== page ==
MACROECONOMIC DAMAGE FROM GENDER DISCRIMINATION
13 Apr 2021
Adverse economic shocks like the Covid-19 pandemic would be less detrimental to economic activity if there were no gender discrimination by firms against women, according to research by Daniel Stempel and colleagues.
What’s more, the study finds, monetary policy reactions by central banks that aim to mitigate negative macroeconomic effects not only increase discriminatory wage gaps, but they are also less effective: stabilisation efforts by central banks are disturbed by gender discrimination.
These results have considerable policy implications: gender discrimination not only leads to inefficient outcomes for women but also has negative implications for the entire economy. This implies that institutional measures that aim at combating gender discrimination (such as pay transparency laws) may also be efficient stabilisation tools.
Studies show that women are discriminated against in the labour market. Based on this evidence, the new study analyses the effects of gender discrimination by firms against women on macroeconomic outcomes. The research suggests that adverse economic shocks like the COVID-19 pandemic would be less detrimental to economic activity if there were no gender discrimination.
In particular, the authors find that even a low initial extent of gender discrimination implies a larger negative impact of such an event on Gross Domestic Product (GDP). Furthermore, they find that monetary policy reactions by central banks that aim at mitigating these negative macroeconomic effects do not only increase discriminatory wage gaps, they also are less effective: stabilisation efforts by central banks are disturbed by gender discrimination.
These results have considerable policy implications since they provide a positive rationale for combating gender discrimination apart from normative reasons to do so. Simultaneously, the results contribute to the discussion around central banks’ impact on income inequality by providing new findings with respect to the effects discriminatory wage gaps. This summary briefly expands on the motivation and the main results, using the United States as an example. But the results are generalisable and equally apply to other countries.
The gender wage gap is oftentimes referred to as a first indication of potential discrimination against women. In order to isolate the part of the wage gap that can be ascribed to gender discrimination, empirical studies estimate adjusted gender wage gaps, thereby controlling for productivity measures such as work experience, hours worked, education, industry, occupation, or union status. These adjusted gaps are smaller but significant and persistent over time. Importantly, this study motivates the inclusion of discriminatory firm behaviour into the analysis by the relatively constant and persistent adjusted gender wage gap.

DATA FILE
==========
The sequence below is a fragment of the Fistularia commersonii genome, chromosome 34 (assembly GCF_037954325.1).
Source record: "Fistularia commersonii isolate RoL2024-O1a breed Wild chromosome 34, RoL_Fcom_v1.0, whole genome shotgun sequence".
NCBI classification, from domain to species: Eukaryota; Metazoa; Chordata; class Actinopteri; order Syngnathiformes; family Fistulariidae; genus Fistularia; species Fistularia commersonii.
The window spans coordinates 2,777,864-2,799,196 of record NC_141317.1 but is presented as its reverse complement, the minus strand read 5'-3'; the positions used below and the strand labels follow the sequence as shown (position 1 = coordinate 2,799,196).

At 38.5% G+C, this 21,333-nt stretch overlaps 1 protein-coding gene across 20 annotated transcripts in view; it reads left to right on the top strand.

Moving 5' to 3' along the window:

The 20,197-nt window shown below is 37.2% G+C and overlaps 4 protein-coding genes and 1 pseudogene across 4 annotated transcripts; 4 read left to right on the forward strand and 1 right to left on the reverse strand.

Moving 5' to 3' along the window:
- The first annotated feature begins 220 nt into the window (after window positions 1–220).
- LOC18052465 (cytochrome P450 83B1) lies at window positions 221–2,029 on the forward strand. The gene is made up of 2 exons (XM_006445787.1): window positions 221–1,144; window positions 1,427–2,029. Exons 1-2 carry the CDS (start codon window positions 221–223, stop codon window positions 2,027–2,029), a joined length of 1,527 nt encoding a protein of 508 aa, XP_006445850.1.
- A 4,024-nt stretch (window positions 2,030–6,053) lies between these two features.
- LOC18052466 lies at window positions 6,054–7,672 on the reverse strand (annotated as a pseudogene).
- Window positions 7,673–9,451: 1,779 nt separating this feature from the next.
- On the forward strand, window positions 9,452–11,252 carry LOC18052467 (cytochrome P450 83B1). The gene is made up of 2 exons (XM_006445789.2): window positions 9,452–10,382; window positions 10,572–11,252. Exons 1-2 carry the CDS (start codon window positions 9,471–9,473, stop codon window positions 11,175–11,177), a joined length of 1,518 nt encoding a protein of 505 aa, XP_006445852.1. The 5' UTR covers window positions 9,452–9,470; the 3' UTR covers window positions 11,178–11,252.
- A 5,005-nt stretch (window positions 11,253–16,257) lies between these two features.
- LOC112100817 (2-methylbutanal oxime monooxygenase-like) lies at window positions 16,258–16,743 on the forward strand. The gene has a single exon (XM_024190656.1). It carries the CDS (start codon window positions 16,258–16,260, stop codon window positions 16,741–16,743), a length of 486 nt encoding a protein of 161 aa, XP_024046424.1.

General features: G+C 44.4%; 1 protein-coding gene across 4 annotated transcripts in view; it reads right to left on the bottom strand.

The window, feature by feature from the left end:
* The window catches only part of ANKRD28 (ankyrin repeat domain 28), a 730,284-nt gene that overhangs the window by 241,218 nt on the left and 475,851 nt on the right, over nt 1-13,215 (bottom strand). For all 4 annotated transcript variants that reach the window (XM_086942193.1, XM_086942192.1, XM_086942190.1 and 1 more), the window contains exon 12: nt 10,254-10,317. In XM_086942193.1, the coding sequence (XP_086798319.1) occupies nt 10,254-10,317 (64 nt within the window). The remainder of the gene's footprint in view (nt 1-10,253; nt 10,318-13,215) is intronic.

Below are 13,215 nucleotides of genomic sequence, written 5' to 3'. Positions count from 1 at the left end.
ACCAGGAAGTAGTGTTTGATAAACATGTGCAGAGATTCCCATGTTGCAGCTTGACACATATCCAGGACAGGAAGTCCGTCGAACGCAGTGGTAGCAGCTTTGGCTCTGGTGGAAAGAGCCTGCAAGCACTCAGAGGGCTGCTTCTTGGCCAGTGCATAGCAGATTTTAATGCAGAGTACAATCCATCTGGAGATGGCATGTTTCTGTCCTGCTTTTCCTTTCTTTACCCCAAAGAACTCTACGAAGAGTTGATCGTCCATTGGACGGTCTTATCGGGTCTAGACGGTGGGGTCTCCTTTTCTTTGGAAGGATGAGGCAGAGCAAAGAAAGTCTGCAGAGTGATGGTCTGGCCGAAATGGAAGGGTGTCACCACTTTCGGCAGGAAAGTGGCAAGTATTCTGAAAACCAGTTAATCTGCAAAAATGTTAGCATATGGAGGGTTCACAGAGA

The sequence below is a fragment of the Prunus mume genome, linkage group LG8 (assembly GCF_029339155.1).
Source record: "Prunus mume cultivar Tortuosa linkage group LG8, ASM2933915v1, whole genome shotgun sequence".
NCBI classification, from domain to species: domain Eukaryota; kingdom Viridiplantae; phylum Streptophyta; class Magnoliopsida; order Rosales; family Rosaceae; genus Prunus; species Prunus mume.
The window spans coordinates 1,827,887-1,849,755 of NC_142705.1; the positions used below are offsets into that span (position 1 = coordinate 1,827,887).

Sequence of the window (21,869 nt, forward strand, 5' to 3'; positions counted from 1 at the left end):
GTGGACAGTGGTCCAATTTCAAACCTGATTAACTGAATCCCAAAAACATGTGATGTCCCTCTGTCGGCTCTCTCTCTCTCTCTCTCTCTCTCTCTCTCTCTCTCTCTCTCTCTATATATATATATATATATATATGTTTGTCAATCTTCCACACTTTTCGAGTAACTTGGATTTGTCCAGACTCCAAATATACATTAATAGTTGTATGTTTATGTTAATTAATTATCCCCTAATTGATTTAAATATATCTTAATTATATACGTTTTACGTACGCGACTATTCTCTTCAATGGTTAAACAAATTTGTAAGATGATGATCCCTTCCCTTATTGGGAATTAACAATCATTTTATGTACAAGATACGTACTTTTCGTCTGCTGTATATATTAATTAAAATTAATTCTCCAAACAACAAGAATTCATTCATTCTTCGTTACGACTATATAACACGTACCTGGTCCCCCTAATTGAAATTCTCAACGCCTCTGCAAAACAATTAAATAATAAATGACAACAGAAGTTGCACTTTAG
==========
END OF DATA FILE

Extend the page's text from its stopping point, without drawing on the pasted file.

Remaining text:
The authors simulate an adverse macroeconomic shock like the COVID-19 pandemic. The Bureau of Economic Analysis reports that US GDP decreased by a quarterly rate of about 7.2% in the second quarter of 2020 due to the pandemic. The research suggests that the economic downturn would be significantly lower in an economy without gender discrimination: instead of a GDP decline of 7.2%, GDP would only decrease by about 6.7%. Thus, gender discrimination worsens the macroeconomic downturn by 0.5 percentage points or 7% in this example.
Naturally, the distortions caused by the pandemic also lead to a reaction by the Federal Reserve. In particular, in March 2020, the Fed decreased the target range for the federal funds rate by 0.5 percentage points to mitigate the impact of the pandemic on the US economy.
The results suggest that these types of expansionary monetary policy measures have gender-specific distributional effects: a decrease of the monetary policy rate by 0.5 percentage points leads to an increase of the adjusted (or discriminatory) wage gap of 1.2 percentage points. Note that, after March 2020, the Fed conducted several other policy measures that are likely to have similar distributional effects.
Overall, these results have considerable policy implications: gender discrimination does not only lead to inefficient outcomes for women but has negative implications for the entire economy. This implies that institutional measures that aim at combating gender discrimination (such as pay transparency laws, for instance) may also be efficient stabilisation tools.
The study further shows that further empirical research on the gender-specific distributional effects of monetary policy measures is necessary.
Heinrich Heine University Düsseldorf | Daniel.Stempel@hhu.de